by Jean Baptiste Molière English verse by Timothy Mooney
Comedy:
Full Length. 5 acts, with interludes and finale; Estimated Running Time 130 minutes (without intermission).
Cast:
13 Male, 4 Female Assorted Extras, 17+ Total (see details
).
Setting
: Single Interior Setting.

World Premiere Production Available


Cast, Set Details

CAST:
13 Male, 4 Female,* Assorted Extras, 17+ Total
* Male/Female breakdown assumes a traditional casting approach with “tradesmen” such as the Dancing Master and Master Tailor or even the “Lackeys” being played by male performers while, other than tradition, there is little necessitating this breakdown.

DRAMATIS PERSONAE:
MONSIEUR JOURDAIN, the bourgeois gentleman
MADAME JOURDAIN, his wife
LUCILE, their daughter
NICOLE, a maidservant
CLEONTE, in love with Lucile (Later, THE MUFTI)
COVIELLE, Cleonte’s valet
DORANTE, a count, in love with Dorimene
DORIMENE, a marquise
MUSIC MASTER
MUSIC MASTER’S PUPIL
DANCING MASTER
FENCING MASTER
PHILOSOPHY MASTER
MASTER TAILOR
JOURNEYMAN TAILOR
TWO LACKEYS
SINGERS, MUSICIANS, DANCERS, COOKS, TAILOR’S APPRENTICES, CHARACTERS IN THE BALLETS

One supposes that clever staging can use the same body of extras to perform each of the groups, necessitating, for instance, a timely exit of the MUSICIANS of Act One, to change and reenter immediately as the DANCERS.

SCENE:
Single Interior Setting: Monsieur Jourdain’s home, in Paris.


About the Adaptation

With The Bourgeois Gentleman, I underlined a conflict throughout the play, through the use of language. The famous exchange between the Philosophy Master and Monsieur Jourdain was what gave me the idea. One of the funniest jokes of the play was Monsieur Jourdain's discovery that he has "been speaking prose all my life, and didn't even know it!" I chose to further distinguish Monsieur Jourdain by NOT having him speak in verse, however much the folk around him may conform to the admittedly theatrical convention. In this universe of the play, the characters consciously work to exploit a heightened speech as a mark of distinction, and Monsieur Jourdain's failure to rise to their plateau is clearly evident. Jourdain may "set up" a rhyming couplet, but he can never successfully complete a rhyme.It is sometimes as though they are lobbing him easy volleys in a tennis match, and he inevitably knocks each one into the net.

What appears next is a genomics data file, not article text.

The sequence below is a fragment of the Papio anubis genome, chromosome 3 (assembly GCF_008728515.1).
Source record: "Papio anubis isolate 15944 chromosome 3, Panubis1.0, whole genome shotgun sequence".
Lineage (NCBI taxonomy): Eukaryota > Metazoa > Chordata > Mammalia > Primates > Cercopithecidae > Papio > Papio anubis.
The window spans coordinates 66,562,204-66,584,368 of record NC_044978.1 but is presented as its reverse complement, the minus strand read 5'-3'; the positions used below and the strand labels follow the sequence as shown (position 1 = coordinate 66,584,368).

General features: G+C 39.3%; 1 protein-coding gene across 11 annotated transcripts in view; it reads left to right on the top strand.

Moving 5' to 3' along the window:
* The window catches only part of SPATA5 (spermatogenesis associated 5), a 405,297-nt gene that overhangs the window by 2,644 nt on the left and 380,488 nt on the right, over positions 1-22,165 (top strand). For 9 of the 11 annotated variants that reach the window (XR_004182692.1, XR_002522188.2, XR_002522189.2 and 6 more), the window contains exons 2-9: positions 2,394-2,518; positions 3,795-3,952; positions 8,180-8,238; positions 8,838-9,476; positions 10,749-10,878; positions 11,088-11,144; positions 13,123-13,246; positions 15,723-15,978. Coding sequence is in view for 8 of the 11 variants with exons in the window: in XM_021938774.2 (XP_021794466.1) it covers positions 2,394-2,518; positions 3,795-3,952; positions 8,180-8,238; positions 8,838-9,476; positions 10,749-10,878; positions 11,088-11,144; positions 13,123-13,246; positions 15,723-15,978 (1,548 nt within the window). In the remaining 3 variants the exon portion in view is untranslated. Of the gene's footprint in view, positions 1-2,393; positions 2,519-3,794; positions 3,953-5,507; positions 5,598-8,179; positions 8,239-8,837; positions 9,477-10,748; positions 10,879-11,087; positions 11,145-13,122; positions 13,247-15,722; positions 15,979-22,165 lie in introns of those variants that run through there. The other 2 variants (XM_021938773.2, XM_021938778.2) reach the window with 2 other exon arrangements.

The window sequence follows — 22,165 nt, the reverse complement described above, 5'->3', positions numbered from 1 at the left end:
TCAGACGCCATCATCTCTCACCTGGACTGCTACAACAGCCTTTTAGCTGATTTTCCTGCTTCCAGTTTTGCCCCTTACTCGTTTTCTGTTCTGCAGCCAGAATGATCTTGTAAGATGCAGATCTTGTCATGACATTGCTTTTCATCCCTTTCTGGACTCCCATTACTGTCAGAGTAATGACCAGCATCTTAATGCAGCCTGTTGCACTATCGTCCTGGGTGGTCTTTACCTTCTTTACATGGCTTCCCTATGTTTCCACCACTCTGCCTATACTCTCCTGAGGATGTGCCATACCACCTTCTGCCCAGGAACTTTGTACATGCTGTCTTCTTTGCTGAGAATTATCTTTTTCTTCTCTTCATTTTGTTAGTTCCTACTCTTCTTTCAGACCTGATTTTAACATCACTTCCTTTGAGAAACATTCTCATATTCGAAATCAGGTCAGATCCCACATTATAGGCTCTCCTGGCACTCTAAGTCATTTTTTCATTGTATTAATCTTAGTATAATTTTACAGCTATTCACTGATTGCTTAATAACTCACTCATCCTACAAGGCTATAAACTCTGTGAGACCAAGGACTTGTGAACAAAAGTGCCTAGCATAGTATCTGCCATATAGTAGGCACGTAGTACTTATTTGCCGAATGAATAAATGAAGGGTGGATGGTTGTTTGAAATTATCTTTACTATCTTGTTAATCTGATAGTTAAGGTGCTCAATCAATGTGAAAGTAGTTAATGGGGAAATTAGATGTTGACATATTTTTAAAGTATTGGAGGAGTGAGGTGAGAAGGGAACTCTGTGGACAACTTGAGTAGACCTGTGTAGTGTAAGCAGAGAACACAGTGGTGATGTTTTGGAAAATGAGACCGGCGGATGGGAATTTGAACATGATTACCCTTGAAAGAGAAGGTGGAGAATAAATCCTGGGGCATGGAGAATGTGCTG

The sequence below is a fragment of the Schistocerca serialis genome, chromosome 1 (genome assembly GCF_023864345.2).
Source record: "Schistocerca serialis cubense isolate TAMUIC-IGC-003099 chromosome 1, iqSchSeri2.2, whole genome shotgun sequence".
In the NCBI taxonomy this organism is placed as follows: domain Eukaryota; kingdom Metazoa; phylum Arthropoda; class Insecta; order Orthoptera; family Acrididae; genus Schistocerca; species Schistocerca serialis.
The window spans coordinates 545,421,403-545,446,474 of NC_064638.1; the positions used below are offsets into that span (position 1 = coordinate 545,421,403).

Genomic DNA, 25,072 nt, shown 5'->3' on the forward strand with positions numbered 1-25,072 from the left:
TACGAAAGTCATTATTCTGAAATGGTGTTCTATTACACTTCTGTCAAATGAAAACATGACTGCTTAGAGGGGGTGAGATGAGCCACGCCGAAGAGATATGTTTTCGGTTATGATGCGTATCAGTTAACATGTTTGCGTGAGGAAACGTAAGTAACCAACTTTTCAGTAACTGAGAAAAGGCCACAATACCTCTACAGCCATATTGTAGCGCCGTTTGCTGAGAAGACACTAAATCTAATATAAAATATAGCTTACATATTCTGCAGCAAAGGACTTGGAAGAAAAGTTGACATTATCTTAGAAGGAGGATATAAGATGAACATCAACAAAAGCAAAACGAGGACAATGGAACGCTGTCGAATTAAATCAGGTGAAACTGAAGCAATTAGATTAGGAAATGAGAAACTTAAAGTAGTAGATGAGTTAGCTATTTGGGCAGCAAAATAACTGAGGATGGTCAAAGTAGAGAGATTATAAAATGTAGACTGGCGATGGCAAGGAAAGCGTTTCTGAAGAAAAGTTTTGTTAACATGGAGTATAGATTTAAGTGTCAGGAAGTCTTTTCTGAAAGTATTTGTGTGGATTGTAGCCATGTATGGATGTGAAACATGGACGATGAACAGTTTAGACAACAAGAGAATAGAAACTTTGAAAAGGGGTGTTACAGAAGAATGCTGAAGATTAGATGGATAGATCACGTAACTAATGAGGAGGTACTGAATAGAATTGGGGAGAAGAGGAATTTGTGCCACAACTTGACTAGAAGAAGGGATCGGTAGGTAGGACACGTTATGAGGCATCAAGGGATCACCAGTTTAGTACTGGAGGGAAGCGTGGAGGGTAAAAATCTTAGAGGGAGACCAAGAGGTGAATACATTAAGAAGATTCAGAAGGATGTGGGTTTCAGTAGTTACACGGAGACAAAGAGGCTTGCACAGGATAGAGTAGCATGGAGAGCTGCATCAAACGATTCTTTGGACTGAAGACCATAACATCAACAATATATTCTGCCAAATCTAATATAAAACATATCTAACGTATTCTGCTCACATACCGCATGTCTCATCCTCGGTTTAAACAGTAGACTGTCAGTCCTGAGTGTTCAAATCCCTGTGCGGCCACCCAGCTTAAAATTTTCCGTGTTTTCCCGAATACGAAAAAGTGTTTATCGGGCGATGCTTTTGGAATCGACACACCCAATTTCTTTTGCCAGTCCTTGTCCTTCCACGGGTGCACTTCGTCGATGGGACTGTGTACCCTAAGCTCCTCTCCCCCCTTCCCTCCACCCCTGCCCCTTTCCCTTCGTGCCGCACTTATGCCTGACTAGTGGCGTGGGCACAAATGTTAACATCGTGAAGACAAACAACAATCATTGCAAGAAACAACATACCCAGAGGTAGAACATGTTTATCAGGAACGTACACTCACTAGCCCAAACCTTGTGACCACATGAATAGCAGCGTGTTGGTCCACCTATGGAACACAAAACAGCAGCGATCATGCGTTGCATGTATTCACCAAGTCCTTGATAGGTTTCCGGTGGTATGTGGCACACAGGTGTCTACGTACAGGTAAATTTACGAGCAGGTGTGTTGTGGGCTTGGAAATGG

Excerpt

Bourgeois Gentleman

Bourgeois Gentleman

Act Two, Scene Four

 

MONSIEUR JOURDAIN

Oh, yes. You must. But sir. Before you go, I must confide to you a secret. I am in love with a lady of great rank and quality, and wish to ask your help in writing her a note which I intend to drop most casually at her feet.

 

PHILOSOPHY MASTER

Oh, yes. That ought to be a lovely treat.

 

MONSIEUR JOURDAIN

That is the gallant thing now, is it not?

 

PHILOSOPHY MASTER

Oh, certainly. A verse you’d like to jot?

 

MONSIEUR JOURDAIN

No, no, no verse for me.

 

PHILOSOPHY MASTER

                                      So you want prose?

 

MONSIEUR JOURDAIN

No, neither.

 

PHILOSOPHY MASTER

                  Well, I think we must suppose

It’s one or it’s the other.

 

MONSIEUR JOURDAIN

                                    Why?

 

PHILOSOPHY MASTER

                                            I guess

That those are all the options to express.

 

MONSIEUR JOURDAIN

There’s only prose and verse?

 

PHILOSOPHY MASTER

                                             To make the point most terse:

What isn’t verse is prose, and what’s not prose is verse.

 

MONSIEUR JOURDAIN

And this, my speech. What name’s applied to the --

 

PHILOSOPHY MASTER

The way you speak?

 

MONSIEUR JOURDAIN

                              Yes.

 

PHILOSOPHY MASTER

                                        Prose … Decidedly.

 

MONSIEUR JOURDAIN

Oh, really? So when I say: “Nicole, bring me my slippers and fetch my nightcap,” is that prose?

 

PHILOSOPHY MASTER

Most clearly.

 

MONSIEUR JOURDAIN

Well, what do you know about that! These forty years now, I’ve been speaking in prose without knowing it! How grateful am I to you for teaching me that! So, what I wish to tell the gentle lady is: “Fair Marquise, your lovely eyes make me die of love,” but in a way that’s elegant, and nicely turned.